Wealthy individuals typically plan to take the traditional route of passing along their fortunes upon death, but many opt to give at least part of their money gradually during their lifetimes.

There are a number of benefits to transferring wealth this way — perhaps the most important being the opportunity to educate and prepare children to inherit and manage a substantial estate.

An RBC Wealth Management survey of high-net-worth individuals in the United States, Canada and the UK found that despite their best intentions, many families repeat a "cycle of inadequate financial guidance" that results in a lack of preparedness.

Wealthy families are "delivering too little too late," starting the next generation's formal financial education, on average, at age 28, the survey found.

Only 26 percent of those surveyed had developed a full strategy for transferring their wealth, and only 35 percent of inheritors reported that their benefactors had prepared them in advance. Further, 36 percent said they received no help after inheriting their riches.

People are uncomfortable discussing inheritance, the RBC survey acknowledged, but how people pass on their wealth to the next generation impacts whether a family legacy will last for a single generation or well beyond.

This is where gradual giving can make a vital difference.

"Gifting is the only way to prepare your heirs to inherit the larger wealth that is coming their way," said Paul DeLauro, manager of wealth planning at City National Bank.

Whether a family has millions to pass to the next generation, or little more than the proceeds of a $1 million house, heirs can quickly lose their new nest egg if they don't know how to handle it properly.

Roughly 20 percent of people who inherit money remain wealthy at their own retirement, according to DeLauro. “That means 80 percent of them have blown their inheritance no matter what size."

So how do you make sure that grim statistic does not apply to your own family? Making gifts to a young-adult child through an irrevocable trust - using your cash flow, "excess" estate holdings or both - along with the services of a professional trustee, can provide the necessary training.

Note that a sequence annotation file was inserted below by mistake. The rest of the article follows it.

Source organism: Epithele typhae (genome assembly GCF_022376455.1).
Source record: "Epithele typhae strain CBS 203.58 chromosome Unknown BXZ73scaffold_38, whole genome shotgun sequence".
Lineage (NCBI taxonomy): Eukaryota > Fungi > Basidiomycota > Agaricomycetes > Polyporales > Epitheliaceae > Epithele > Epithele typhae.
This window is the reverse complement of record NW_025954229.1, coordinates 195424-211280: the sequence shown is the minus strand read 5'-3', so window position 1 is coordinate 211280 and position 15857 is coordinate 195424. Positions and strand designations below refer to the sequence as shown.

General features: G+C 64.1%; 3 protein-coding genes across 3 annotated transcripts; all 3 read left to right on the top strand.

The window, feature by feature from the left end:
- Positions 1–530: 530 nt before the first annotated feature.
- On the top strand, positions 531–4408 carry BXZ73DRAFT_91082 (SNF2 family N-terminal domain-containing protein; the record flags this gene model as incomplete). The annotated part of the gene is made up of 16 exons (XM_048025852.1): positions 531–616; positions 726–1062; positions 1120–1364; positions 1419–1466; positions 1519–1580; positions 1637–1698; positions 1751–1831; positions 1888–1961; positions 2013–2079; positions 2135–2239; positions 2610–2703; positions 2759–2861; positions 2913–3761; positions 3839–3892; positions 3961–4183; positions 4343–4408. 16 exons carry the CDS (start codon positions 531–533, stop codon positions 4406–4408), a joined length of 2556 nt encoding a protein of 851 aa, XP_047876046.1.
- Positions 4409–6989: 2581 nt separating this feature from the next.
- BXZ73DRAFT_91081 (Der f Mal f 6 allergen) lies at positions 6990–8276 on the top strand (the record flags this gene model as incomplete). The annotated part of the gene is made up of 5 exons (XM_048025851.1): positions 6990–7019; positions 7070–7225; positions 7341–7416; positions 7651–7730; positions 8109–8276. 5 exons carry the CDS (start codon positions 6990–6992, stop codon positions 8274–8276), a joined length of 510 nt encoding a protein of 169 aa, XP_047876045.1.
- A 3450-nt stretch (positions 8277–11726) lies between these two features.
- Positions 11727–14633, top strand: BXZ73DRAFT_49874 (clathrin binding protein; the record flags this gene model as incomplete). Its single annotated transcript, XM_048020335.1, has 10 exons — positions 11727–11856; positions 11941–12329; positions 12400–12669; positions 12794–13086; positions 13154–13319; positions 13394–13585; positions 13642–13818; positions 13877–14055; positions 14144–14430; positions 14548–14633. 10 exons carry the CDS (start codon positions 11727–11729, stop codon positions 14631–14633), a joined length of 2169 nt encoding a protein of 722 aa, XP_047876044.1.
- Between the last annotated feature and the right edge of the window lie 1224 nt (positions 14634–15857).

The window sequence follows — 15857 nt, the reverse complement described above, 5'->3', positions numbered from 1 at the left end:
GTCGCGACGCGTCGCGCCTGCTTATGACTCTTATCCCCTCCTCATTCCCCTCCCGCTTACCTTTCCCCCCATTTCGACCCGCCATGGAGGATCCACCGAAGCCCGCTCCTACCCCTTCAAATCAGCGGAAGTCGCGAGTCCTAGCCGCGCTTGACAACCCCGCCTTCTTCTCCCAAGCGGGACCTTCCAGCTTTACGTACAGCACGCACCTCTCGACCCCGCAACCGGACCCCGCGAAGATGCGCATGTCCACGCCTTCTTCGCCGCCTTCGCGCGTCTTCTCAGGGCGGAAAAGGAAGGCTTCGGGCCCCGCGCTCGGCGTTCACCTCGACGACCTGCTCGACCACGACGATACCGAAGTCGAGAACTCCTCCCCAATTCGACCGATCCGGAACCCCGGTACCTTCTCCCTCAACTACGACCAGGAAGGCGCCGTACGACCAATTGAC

“You have a duty of stewardship to prepare your children, not only to inherit wealth but to manage money," DeLauro said.

Families often share financial guidance informally, but unlike most parents and grandparents, professional trustees know how to manage an estate and educate heirs on finances.

Making gifts in life by seeding a trust can enable children to "learn what it means to be the beneficiary of a small estate before you pass a large estate to them," DeLauro said.

Yet less than a third of wealthy families make this choice. Fifty-seven percent of wealthy individuals surveyed by RBC plan to pass along all their wealth upon death or illness, while only 29 percent plan to gift gradually during their lifetimes.

“People think about it, but pulling that trigger is really tough," said Catherine Walker, senior trust consultant at RBC Wealth Management-U.S. “If they do, it's often for a specific reason, such as establishing a 529 plan for a grandchild's education, or making a $30,000 gift for a house downpayment."

The main reason for the hesitation for a quarter of survey respondents felt their funds were not sufficient enough to justify shrinking their nest egg now. Although parents want to leave a legacy, they also want a sense of security and the ability to maintain their lifestyle. Before establishing a plan for lifetime giving, your banker will work with you to ensure your retirement goals and objectives can bet met.